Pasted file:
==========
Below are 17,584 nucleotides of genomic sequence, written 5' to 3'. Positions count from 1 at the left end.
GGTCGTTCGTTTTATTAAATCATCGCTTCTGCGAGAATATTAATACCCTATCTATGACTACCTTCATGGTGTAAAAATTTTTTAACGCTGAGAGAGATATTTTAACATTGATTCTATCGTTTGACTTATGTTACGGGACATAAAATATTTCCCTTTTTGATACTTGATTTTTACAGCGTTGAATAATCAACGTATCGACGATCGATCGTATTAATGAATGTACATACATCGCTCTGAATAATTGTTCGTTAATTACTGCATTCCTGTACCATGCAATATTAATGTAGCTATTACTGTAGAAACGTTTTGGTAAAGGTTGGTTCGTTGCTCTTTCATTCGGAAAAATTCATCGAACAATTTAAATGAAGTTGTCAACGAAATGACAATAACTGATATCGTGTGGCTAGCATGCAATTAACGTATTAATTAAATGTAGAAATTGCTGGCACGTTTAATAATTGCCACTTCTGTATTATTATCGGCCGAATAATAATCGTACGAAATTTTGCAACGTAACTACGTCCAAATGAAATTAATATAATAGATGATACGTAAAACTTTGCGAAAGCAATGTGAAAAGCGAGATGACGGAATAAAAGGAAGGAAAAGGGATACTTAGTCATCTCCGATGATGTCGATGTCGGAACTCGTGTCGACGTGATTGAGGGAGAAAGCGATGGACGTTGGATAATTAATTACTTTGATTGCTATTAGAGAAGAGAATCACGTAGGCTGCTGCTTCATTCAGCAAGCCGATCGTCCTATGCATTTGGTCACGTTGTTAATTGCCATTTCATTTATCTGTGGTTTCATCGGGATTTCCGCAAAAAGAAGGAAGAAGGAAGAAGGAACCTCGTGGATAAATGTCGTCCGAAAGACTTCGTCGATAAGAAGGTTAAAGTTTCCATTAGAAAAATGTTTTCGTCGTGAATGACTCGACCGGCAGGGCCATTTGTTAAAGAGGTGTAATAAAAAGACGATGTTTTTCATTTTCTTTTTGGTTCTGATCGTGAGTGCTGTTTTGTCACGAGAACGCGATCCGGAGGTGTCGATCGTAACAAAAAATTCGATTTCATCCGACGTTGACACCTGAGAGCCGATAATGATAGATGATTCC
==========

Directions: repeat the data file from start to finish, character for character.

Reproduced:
Below are 17,584 nucleotides of genomic sequence, written 5' to 3'. Positions count from 1 at the left end.
GGTCGTTCGTTTTATTAAATCATCGCTTCTGCGAGAATATTAATACCCTATCTATGACTACCTTCATGGTGTAAAAATTTTTTAACGCTGAGAGAGATATTTTAACATTGATTCTATCGTTTGACTTATGTTACGGGACATAAAATATTTCCCTTTTTGATACTTGATTTTTACAGCGTTGAATAATCAACGTATCGACGATCGATCGTATTAATGAATGTACATACATCGCTCTGAATAATTGTTCGTTAATTACTGCATTCCTGTACCATGCAATATTAATGTAGCTATTACTGTAGAAACGTTTTGGTAAAGGTTGGTTCGTTGCTCTTTCATTCGGAAAAATTCATCGAACAATTTAAATGAAGTTGTCAACGAAATGACAATAACTGATATCGTGTGGCTAGCATGCAATTAACGTATTAATTAAATGTAGAAATTGCTGGCACGTTTAATAATTGCCACTTCTGTATTATTATCGGCCGAATAATAATCGTACGAAATTTTGCAACGTAACTACGTCCAAATGAAATTAATATAATAGATGATACGTAAAACTTTGCGAAAGCAATGTGAAAAGCGAGATGACGGAATAAAAGGAAGGAAAAGGGATACTTAGTCATCTCCGATGATGTCGATGTCGGAACTCGTGTCGACGTGATTGAGGGAGAAAGCGATGGACGTTGGATAATTAATTACTTTGATTGCTATTAGAGAAGAGAATCACGTAGGCTGCTGCTTCATTCAGCAAGCCGATCGTCCTATGCATTTGGTCACGTTGTTAATTGCCATTTCATTTATCTGTGGTTTCATCGGGATTTCCGCAAAAAGAAGGAAGAAGGAAGAAGGAACCTCGTGGATAAATGTCGTCCGAAAGACTTCGTCGATAAGAAGGTTAAAGTTTCCATTAGAAAAATGTTTTCGTCGTGAATGACTCGACCGGCAGGGCCATTTGTTAAAGAGGTGTAATAAAAAGACGATGTTTTTCATTTTCTTTTTGGTTCTGATCGTGAGTGCTGTTTTGTCACGAGAACGCGATCCGGAGGTGTCGATCGTAACAAAAAATTCGATTTCATCCGACGTTGACACCTGAGAGCCGATAATGATAGATGATTCC